Let’s start with your atelier. We’re in Milan, in Piazza Sant’Ambrogio, in a building designed by Luigi Caccia Dominioni, the long-standing location of your studio. Was this a conscious decision to bring your base to an architectural landmark related to this city. Upon arriving in Milan, I immediately came across and loved the work of Caccia Dominioni: from the Esselunga supermarkets to the doorknobs, from furnishings to the facades of some of his buildings. Fate allowed me to encounter many families from Milan who live in places he designed in the 1960s and 1970s. Since I’m from Vienna, where that kind of middle-class house can be found in early twentieth-century constructions, this aesthetic was new and fascinating for me. I later met his granddaughter, the photographer Valentina Angeloni. We became friends. She was the one who told me about a vacant studio in this building. So, I said to myself: it’s fate. I immediately fell in love with the building and the idea of taking part in such an all-Milanese story. When you move, you have to be curious about your new city. Caccia Dominioni is part of this world from Milan that I encountered and embraced with great interest.
What other references related to Milan are present in your work? Twelve years ago, when I moved, the attitude of the people from Milan towards their city was more negative and less proud than today. I didn’t want to accommodate this non-positive outlook, so I tried to discover the stimulating things about the city, starting from design and architecture. From 1970s’ Brutalist architecture to the amazing details of many entrances, the same which Karl Kolbitz photographed for Taschen. In Milan, I also met friends who made me discover in a precise and rigorous way the work of artists and architects fundamental to Milan like Lucio Del Pezzo, Bruno Munari, Piero Portaluppi and Gae Aulenti.
There’s a lot of the Memphis Sottsass in some of your prints … Yes, Ettore Sottsass’s work has always been very present, ever since I was a student in London. It’s incredible that among the many books in the Central Saint Martins library I always came across his works in glass. My view of design as a source of inspiration is quite vast: in making a print or a garment I believe it’s more interesting to study the surface of a piece of furniture or laying tile in a bathroom than spending hours in a vintage clothes shop. Maybe this willingness to totally embrace the culture surrounding us isn’t so on trend now, but my lines are intended to last over time and not extinguish themselves the following season.
In September, you were appointed creative director of Fay, which is part of Tod’s. How will you bring your entire world to this more corporate reality? I decided to leave most of my baggage here, in Piazza Sant’Ambrogio, and bring to Fay my more rational side. Dividing my artistic and emotional universe between two projects that are so different is impossible. If in my line there are all kinds of aesthetic references, in Fay there’s all my reasoning. The first presentation went very well. I want to create a product that is desired in a transversal way, from the accountant to the doctor at a conference.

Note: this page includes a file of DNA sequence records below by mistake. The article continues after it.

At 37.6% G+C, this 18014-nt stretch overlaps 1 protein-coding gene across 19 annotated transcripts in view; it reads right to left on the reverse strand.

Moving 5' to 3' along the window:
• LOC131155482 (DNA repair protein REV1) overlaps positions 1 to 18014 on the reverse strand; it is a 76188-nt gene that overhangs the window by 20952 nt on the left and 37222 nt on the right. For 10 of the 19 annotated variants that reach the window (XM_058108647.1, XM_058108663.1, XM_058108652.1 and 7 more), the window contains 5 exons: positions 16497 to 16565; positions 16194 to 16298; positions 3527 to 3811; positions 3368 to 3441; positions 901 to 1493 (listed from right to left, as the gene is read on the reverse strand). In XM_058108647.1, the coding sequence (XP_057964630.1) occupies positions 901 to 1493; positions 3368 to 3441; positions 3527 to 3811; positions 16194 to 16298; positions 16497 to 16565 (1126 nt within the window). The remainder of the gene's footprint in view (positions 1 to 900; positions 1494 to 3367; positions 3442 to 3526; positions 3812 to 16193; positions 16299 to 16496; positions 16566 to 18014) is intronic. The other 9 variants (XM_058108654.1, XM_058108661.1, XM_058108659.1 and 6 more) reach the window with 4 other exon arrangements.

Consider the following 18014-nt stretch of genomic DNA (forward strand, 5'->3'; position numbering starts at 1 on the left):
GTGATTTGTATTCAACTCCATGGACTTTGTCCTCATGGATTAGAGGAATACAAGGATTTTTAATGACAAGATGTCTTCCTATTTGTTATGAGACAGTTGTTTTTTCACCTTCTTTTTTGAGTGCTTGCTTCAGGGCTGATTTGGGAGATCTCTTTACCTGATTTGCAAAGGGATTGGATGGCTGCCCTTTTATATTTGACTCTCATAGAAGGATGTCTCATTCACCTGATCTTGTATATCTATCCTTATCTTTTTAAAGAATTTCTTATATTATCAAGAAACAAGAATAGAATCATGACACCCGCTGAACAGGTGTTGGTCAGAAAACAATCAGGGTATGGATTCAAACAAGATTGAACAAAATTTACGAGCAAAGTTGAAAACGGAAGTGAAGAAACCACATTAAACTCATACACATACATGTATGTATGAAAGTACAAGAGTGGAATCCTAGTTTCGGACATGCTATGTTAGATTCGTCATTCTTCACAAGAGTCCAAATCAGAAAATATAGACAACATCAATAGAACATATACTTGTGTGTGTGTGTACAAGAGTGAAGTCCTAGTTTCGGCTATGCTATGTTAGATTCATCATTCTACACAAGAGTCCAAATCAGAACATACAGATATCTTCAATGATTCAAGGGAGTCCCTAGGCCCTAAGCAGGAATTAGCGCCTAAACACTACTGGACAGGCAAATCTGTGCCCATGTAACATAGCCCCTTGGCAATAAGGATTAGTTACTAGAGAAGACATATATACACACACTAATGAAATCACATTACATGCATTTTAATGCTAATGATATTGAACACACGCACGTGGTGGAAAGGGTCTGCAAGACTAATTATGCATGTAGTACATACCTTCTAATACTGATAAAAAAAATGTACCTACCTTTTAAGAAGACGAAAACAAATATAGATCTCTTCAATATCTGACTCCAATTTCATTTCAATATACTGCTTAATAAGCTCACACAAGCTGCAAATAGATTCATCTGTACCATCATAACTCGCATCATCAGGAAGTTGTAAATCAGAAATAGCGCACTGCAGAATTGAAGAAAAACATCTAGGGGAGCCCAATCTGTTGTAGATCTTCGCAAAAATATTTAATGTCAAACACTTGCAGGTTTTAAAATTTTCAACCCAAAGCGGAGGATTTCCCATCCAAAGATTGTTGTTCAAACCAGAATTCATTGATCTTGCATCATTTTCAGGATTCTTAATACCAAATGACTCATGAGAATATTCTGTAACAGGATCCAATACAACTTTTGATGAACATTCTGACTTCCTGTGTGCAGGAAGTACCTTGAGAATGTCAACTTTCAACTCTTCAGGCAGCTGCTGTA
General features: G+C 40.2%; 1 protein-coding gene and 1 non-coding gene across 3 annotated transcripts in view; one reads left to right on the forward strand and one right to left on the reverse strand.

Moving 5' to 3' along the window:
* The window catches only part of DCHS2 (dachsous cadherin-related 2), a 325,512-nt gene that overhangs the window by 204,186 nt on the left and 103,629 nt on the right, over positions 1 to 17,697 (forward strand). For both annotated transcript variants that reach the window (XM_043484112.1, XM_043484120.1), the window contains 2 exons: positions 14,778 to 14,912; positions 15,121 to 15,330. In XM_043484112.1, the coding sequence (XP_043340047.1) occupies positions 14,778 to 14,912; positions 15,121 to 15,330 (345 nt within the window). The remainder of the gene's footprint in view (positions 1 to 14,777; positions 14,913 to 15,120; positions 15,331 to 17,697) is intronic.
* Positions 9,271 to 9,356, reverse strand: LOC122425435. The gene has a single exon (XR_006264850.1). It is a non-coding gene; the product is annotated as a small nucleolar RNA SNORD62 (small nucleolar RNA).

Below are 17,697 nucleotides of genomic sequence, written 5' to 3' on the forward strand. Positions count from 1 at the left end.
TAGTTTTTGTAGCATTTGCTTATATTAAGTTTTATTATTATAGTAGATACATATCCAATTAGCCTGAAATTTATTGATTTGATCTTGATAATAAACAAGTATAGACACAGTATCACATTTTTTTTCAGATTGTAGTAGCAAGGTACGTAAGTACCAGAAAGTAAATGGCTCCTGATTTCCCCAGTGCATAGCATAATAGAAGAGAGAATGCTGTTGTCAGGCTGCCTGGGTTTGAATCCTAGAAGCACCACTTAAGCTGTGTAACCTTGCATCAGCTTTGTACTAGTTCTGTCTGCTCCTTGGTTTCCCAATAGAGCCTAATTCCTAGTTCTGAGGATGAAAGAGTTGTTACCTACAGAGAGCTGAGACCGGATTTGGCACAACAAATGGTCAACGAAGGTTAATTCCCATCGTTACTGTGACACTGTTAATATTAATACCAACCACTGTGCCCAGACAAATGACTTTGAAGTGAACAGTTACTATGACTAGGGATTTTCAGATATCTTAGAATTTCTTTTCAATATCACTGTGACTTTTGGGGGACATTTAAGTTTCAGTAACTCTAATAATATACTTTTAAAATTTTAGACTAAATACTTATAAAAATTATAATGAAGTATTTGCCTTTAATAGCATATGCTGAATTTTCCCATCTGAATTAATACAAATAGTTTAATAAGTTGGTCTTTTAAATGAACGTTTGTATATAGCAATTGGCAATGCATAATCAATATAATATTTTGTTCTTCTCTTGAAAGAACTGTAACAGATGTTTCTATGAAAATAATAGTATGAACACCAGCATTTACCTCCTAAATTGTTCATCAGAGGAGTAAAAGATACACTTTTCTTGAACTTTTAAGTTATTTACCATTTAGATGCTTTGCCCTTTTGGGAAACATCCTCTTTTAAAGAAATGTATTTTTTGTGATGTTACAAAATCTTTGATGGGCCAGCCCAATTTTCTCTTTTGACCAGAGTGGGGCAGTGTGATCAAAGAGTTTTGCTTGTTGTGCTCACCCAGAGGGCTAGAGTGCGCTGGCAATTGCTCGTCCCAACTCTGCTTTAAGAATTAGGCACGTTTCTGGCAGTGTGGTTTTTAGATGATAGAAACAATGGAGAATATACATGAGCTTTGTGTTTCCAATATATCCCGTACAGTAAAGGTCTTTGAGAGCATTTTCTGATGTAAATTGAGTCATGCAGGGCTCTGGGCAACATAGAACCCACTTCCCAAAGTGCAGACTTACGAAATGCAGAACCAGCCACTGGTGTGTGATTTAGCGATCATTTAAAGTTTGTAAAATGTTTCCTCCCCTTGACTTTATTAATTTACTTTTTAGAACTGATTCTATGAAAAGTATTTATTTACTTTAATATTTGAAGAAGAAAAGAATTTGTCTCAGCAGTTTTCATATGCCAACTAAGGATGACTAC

In your latest collection, we find your hometown, Vienna. You’ve worked with the tourism board in tribute of the one-hundredth anniversary of Viennese Modernism by re-proposing Wiener Werkstätte textiles, which have always been manufactured by Backhausen. What was your approach with respect to archive research and how does it play out in a contemporary language? In Vienna, some of these motifs are widespread as upholstery. I wanted to avoid a reading of the Backhausen archive that was too historical or “dusty”. I began from a geometric element that is simple and perfect, for me: a line designed by Koloman Moser in 1902. The line contains decorations that are circular or triangular – the triangle is based on a drawing by Josef Hoffmann – and creates a very controlled and rhythmic pattern overall. To this motif I added an “abstract bestiary” and watercoloured flowers. Since we are most familiar with them through period photos in black and white, we often forget just how colourful the Werkstätte fabrics really were. These fluid, free forms, standing out against contrasting backgrounds, strike the right balance with the more rigorous part in shades of tobacco, black, red and grey tied to Moser and Hoffmann.
You also used details from some commemorative glasses from World War I by Hoffmann. These are some of my favourite pieces found at the MAK, one of the places I truly love in Vienna. I have a great relationship with the director, Christoph Thun-Hohenstein, a person I hold in great esteem. For those who have kept a positive spirit in these times of great political uncertainty I think it’s fundamental to push and support the culture surrounding us. I am still a dreamer in this hopefulness.
You teach a fashion design class at IUAV. What does this experience mean to you? I’m quite lucky, because IUAV is a gem, thanks to the culture and awareness of fashion as a discipline that Maria Luisa Frisa instils in the school. My students are enthusiastic but also quite rooted in reality. They are precisely knowledgeable about the subject, a rare quality for fashion design students. Maybe, some of them have fathers who work in the leather business, or their mothers at a knitting factory. For me, dealing with them, helping them to create a collection that will make up their first portfolio is a quite important experience, one of sheer joy.